How hungry you feel, and how much energy you have available when you are running are both strongly linked to blood sugar levels.
Quick hits of simple carbs, like sugars, white bread, cakes etc. will cause your blood sugar level to boost quickly. OK during a run to keep you going, but this can be a problem before exercise or at lunch. The problem is that the body controls blood sugar levels with insulin and it is a not a very clever process: when blood sugar levels get too high, insulin is produced in such large amounts that instead of reducing blood sugar levels to a sensible level, they crash through the floor. This is why we feel sleepy after a big meal and why we get hungry after a few beers. You are bang on with eating breakfast. You should try to include some protein (e.g. nuts or an egg) in your breakfast and try to have wholegrains for carbs (oats / porridge is excellent), as this leads to a slow, controlled release of energy and maintains blood sugar at the correct levels for longer - you'll be alert and you won't get hungry so quickly. You should look at lunch in a similar way. All the carbs in the fruit you are eating are relatively simple, mainly sugars. Now, the actual amount of sugars is not too great, afterall we know fruit is much lower in calories per portion than cake! However, the sugars are quickly digested and thus cannot give you the sustained energy levels you need. This is why you are starving later. The solution is to eat a bigger lunch, keep the calories low, but not too low and avoid white bread, sugar etc. Eat more beans, chick peas, vegetables, white meat, fish, wholegrains, nuts and seeds but keep an eye on the calories. You still have to remember that CALS IN - CALS OUT = FAT. Oh, and caffein, being a stimulant, will increase adrenalin levels, which increases blood sugar and hence insulin levels, ultimately giving too low a blood sugar level; so, lots of coffees will make you hungry later. This should get you through most of the day without leaving you starving. A mid afternoon snack if a piece of fruit or some veg's will keep you going until run time. Then just before the run, go for some of the snacks suggested above. I prefer the slower releasing energy options - sunflower seeds or nuts. The other advantage is these contain protein which, when taken before and after exercise, helps strengthen and build your muscles. And muscles burn fat. By the way, I must emphasise that I am not a nutritionalist, but I have recently had a few consultations with one. It was well worth it and I have subsequently hit PBs on most of my regular running routes. Could be worth a try. A web page that may help: http://www.bupa.co.uk/health_information/html/healthy_living/lifestyle/diet/burn.html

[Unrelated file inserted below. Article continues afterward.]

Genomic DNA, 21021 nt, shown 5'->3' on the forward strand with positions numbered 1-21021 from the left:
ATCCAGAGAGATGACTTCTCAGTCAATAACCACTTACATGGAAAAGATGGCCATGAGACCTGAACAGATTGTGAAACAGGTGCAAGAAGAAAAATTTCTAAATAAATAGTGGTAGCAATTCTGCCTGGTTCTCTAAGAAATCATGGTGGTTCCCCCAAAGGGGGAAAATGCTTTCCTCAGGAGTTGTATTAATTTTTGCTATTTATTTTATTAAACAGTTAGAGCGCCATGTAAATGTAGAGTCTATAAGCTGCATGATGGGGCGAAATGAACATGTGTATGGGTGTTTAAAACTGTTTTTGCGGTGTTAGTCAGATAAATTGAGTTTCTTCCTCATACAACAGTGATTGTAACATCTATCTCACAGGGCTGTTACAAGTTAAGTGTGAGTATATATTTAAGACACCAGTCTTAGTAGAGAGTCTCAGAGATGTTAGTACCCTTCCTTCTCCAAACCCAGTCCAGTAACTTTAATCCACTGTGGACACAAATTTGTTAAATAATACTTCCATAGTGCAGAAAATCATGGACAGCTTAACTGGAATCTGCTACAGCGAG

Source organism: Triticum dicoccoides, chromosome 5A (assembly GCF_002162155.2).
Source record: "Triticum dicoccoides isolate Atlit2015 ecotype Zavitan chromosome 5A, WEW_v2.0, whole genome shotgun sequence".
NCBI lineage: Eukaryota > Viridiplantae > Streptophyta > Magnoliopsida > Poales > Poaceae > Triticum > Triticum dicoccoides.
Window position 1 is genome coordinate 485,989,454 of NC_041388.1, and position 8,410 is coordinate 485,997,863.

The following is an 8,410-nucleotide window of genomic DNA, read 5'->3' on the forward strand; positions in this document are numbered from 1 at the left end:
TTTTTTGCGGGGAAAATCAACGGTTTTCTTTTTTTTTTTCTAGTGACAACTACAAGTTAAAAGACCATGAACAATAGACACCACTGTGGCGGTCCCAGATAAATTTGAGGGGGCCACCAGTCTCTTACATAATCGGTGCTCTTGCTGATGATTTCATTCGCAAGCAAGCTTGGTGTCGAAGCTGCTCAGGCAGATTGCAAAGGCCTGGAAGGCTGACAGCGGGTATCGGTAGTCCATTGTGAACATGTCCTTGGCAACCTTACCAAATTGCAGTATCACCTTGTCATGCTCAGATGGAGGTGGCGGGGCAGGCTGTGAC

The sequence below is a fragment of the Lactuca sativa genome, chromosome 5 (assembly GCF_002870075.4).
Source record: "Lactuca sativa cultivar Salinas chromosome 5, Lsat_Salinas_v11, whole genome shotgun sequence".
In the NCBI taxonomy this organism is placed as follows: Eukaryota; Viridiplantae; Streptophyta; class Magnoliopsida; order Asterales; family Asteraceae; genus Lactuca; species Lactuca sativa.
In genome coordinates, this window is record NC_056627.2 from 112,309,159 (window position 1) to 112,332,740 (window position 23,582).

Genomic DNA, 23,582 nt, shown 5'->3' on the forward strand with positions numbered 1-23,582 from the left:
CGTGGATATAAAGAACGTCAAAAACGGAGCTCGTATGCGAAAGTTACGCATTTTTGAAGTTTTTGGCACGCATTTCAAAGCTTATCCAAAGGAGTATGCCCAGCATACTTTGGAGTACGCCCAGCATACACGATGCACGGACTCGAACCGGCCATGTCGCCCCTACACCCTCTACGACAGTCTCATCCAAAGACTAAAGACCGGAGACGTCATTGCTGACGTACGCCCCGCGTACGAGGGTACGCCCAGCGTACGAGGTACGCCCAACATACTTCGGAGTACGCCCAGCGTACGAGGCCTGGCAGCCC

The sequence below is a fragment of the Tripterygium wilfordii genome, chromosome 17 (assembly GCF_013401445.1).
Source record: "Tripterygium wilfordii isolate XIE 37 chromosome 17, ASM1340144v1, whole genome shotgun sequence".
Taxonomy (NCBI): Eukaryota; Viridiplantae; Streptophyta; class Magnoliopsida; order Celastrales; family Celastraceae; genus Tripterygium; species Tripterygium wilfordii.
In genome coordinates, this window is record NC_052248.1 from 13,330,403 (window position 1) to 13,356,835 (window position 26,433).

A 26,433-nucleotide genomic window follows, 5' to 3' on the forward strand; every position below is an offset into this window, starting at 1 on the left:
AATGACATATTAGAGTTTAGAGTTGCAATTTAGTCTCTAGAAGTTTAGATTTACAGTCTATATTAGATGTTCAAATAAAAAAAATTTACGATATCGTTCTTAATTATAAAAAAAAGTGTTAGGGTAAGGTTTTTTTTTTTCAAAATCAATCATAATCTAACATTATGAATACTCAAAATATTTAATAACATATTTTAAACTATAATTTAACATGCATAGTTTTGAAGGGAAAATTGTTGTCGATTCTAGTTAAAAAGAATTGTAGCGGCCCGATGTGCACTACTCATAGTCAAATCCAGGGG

Posted: 31/08/2006 at 10:08